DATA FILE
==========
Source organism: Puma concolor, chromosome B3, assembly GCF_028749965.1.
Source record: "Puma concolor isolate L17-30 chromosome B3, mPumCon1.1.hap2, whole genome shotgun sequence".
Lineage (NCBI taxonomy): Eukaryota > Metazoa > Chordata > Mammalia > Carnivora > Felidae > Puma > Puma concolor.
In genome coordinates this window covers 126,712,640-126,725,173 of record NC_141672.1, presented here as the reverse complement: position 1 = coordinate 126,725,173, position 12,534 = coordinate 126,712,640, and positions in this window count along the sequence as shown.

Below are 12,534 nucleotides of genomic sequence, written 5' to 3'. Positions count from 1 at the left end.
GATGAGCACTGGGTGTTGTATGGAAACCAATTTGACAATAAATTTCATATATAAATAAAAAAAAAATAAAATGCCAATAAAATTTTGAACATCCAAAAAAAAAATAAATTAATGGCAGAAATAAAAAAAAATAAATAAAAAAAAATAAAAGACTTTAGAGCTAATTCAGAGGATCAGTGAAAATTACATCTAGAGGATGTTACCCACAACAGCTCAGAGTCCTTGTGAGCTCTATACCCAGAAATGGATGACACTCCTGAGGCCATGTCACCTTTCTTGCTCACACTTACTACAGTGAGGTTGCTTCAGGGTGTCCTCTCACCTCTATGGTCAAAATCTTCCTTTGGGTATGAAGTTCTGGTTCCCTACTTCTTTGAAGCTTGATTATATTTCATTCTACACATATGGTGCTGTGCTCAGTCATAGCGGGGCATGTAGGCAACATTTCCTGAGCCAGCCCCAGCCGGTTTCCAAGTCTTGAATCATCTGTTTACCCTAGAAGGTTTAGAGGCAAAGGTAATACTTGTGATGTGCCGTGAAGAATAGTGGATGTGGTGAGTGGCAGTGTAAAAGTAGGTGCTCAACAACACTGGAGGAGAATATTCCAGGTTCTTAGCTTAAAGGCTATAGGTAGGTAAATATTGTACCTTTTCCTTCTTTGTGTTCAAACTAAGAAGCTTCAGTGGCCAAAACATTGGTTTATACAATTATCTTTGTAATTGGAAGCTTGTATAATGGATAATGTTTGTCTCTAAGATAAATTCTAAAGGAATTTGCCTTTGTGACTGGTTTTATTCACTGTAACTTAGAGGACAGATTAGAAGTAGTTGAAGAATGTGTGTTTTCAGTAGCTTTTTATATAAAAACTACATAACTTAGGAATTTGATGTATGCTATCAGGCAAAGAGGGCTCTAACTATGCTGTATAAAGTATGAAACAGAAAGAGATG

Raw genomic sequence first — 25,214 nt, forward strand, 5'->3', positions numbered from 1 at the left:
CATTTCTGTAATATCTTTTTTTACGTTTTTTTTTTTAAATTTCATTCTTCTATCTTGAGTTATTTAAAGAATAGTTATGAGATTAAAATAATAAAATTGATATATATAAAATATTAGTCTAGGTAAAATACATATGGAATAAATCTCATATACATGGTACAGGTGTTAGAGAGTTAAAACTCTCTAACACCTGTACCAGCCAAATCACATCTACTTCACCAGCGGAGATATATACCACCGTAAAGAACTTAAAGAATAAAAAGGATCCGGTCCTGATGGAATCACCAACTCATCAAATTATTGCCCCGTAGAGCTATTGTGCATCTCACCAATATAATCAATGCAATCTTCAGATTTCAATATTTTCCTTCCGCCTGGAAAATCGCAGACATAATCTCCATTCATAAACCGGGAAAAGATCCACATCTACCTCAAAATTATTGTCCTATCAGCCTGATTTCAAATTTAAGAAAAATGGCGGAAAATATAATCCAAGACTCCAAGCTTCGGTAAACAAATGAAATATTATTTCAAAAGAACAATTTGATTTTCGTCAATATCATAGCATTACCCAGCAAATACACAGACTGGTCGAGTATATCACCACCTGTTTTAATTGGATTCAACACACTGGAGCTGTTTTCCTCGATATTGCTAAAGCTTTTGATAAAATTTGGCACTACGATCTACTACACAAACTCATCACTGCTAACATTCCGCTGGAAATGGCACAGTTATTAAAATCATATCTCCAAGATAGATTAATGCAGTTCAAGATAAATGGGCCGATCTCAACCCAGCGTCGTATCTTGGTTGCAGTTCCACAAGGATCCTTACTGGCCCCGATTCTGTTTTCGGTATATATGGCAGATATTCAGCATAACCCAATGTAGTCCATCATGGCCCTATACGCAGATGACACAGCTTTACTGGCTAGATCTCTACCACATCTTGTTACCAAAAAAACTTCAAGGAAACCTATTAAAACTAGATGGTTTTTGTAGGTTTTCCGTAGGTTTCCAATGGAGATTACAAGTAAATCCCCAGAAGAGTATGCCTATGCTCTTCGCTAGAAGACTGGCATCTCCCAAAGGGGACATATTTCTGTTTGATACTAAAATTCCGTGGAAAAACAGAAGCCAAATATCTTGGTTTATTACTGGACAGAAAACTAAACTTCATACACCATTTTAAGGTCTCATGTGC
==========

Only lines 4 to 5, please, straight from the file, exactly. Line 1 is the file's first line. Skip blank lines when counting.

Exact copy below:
In genome coordinates this window covers 126,712,640-126,725,173 of record NC_141672.1, presented here as the reverse complement: position 1 = coordinate 126,725,173, position 12,534 = coordinate 126,712,640, and positions in this window count along the sequence as shown.

Below are 12,534 nucleotides of genomic sequence, written 5' to 3'. Positions count from 1 at the left end.